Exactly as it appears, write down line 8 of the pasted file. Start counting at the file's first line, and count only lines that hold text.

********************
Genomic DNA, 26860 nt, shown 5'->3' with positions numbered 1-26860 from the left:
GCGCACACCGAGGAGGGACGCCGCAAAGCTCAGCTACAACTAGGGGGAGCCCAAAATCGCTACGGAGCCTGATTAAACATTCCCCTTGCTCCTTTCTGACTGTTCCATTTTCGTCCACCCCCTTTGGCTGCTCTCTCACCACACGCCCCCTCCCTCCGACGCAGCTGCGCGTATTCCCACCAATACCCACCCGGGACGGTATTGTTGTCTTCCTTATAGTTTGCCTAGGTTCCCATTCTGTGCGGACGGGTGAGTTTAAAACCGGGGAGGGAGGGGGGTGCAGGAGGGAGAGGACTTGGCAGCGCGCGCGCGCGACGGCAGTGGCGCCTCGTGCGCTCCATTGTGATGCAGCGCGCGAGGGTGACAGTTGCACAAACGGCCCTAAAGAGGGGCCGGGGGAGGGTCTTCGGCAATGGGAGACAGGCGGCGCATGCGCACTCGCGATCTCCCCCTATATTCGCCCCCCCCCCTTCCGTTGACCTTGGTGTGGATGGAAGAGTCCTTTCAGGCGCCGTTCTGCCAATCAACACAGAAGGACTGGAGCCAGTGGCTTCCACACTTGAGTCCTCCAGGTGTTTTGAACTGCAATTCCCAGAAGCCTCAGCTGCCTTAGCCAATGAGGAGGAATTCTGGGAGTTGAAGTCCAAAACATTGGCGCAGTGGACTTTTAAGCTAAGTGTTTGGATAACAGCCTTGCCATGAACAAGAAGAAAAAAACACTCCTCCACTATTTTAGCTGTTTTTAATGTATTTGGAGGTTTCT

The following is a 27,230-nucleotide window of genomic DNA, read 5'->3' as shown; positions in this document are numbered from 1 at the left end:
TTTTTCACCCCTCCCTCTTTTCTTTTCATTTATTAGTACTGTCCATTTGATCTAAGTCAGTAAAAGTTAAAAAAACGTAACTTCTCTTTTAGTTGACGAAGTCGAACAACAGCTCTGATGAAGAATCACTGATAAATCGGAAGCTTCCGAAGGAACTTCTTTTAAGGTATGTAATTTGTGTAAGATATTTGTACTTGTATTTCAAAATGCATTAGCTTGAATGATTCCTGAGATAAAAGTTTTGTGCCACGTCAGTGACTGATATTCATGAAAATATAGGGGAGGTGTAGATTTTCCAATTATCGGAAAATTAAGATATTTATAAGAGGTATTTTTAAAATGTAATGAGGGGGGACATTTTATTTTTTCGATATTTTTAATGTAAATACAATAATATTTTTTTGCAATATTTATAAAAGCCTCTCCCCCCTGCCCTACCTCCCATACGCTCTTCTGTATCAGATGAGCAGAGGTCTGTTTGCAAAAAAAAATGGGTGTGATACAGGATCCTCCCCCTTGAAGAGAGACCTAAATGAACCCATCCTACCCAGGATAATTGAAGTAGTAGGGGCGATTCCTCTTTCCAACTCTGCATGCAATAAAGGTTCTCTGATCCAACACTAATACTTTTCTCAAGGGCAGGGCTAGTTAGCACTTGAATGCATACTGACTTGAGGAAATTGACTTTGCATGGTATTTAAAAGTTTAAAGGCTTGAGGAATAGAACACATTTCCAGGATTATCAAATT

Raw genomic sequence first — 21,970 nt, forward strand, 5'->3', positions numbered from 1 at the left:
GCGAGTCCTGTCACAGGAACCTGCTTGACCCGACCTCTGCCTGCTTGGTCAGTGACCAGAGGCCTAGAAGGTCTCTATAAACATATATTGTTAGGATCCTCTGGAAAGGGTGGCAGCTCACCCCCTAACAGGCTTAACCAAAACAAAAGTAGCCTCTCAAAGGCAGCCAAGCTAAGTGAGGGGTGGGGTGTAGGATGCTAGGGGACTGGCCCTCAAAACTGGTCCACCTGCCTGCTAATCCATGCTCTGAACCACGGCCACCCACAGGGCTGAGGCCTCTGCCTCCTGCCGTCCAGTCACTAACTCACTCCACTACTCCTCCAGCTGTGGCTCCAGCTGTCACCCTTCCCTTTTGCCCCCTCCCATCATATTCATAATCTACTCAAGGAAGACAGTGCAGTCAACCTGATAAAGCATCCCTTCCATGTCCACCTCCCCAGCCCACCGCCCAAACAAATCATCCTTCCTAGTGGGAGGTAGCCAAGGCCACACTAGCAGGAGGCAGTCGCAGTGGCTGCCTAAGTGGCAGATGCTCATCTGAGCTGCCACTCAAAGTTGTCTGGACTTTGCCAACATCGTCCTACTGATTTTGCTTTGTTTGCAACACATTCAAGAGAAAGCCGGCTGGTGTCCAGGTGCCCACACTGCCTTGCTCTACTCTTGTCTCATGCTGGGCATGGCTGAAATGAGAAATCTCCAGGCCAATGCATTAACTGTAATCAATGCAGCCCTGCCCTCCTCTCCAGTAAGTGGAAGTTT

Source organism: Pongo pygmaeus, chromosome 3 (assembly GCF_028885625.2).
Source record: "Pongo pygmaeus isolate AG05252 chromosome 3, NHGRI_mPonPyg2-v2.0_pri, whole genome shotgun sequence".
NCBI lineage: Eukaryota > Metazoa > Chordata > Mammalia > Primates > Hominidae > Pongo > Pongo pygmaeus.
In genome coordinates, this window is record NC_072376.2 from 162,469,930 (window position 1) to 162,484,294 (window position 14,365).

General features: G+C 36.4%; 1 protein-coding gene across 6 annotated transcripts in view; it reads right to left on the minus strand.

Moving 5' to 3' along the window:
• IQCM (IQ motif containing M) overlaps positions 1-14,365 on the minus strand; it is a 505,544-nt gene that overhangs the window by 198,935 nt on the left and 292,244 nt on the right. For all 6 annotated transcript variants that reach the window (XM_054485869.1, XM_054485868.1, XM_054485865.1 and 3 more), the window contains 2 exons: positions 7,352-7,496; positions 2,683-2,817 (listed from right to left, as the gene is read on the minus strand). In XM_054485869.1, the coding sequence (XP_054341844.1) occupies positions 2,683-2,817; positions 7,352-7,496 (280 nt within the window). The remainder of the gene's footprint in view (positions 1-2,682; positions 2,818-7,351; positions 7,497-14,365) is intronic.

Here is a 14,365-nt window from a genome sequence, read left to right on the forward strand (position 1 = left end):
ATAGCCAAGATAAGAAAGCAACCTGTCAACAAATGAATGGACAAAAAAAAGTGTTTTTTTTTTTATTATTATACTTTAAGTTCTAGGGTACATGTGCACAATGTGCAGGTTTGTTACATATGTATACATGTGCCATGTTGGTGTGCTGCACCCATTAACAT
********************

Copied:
Source record: "Pongo pygmaeus isolate AG05252 chromosome 3, NHGRI_mPonPyg2-v2.0_pri, whole genome shotgun sequence".